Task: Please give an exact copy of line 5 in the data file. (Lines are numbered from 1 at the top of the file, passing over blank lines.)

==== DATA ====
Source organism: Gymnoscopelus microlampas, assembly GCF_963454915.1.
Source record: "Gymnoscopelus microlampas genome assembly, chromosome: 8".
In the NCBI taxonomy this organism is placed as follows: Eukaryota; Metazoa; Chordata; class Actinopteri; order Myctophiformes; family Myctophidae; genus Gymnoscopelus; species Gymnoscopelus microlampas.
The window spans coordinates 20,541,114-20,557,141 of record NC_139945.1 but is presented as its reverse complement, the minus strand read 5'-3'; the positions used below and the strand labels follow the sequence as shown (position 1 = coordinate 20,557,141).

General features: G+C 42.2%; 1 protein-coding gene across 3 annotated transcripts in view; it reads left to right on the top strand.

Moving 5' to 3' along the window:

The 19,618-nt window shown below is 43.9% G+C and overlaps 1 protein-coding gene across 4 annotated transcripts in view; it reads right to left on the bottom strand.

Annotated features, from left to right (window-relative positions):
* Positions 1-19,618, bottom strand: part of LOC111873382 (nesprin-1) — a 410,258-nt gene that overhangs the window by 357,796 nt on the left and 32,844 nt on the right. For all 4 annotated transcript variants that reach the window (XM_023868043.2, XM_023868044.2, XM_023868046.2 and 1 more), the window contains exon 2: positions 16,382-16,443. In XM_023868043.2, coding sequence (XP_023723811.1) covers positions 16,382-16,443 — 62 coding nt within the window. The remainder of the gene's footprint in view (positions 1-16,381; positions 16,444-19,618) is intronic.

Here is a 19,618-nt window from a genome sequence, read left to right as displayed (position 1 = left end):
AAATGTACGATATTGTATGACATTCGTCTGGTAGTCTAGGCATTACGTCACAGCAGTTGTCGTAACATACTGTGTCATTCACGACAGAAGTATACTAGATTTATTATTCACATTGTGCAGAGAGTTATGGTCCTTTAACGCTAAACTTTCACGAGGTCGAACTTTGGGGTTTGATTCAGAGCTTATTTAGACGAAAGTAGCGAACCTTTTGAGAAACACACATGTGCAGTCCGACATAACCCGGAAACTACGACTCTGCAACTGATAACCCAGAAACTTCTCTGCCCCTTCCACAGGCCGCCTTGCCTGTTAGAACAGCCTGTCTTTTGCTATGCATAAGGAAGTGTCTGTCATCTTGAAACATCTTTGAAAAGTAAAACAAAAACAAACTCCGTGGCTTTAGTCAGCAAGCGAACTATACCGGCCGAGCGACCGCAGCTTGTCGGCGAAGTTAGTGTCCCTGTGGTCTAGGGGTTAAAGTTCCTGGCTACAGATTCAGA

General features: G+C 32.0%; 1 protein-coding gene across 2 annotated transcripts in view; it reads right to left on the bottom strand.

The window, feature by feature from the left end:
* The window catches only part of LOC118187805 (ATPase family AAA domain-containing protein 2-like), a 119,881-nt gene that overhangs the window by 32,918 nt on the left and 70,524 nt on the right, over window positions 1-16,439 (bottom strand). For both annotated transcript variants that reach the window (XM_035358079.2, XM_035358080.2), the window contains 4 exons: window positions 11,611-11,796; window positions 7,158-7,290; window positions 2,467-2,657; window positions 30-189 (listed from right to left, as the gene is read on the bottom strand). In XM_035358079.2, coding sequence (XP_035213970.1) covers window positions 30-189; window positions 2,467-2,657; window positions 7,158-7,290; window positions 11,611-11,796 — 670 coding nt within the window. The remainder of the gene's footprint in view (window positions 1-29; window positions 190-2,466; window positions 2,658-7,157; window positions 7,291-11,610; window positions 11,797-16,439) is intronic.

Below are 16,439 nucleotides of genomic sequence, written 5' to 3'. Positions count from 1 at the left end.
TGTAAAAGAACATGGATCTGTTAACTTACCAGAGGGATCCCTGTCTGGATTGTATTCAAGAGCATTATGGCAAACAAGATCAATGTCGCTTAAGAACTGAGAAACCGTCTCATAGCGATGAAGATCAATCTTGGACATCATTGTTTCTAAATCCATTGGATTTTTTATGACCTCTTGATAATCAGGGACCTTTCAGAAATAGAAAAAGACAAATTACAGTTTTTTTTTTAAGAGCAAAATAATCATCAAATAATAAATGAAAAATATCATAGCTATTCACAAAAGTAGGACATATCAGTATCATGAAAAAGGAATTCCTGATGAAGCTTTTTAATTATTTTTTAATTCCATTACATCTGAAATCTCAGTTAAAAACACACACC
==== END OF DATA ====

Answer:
General features: G+C 42.2%; 1 protein-coding gene across 3 annotated transcripts in view; it reads left to right on the top strand.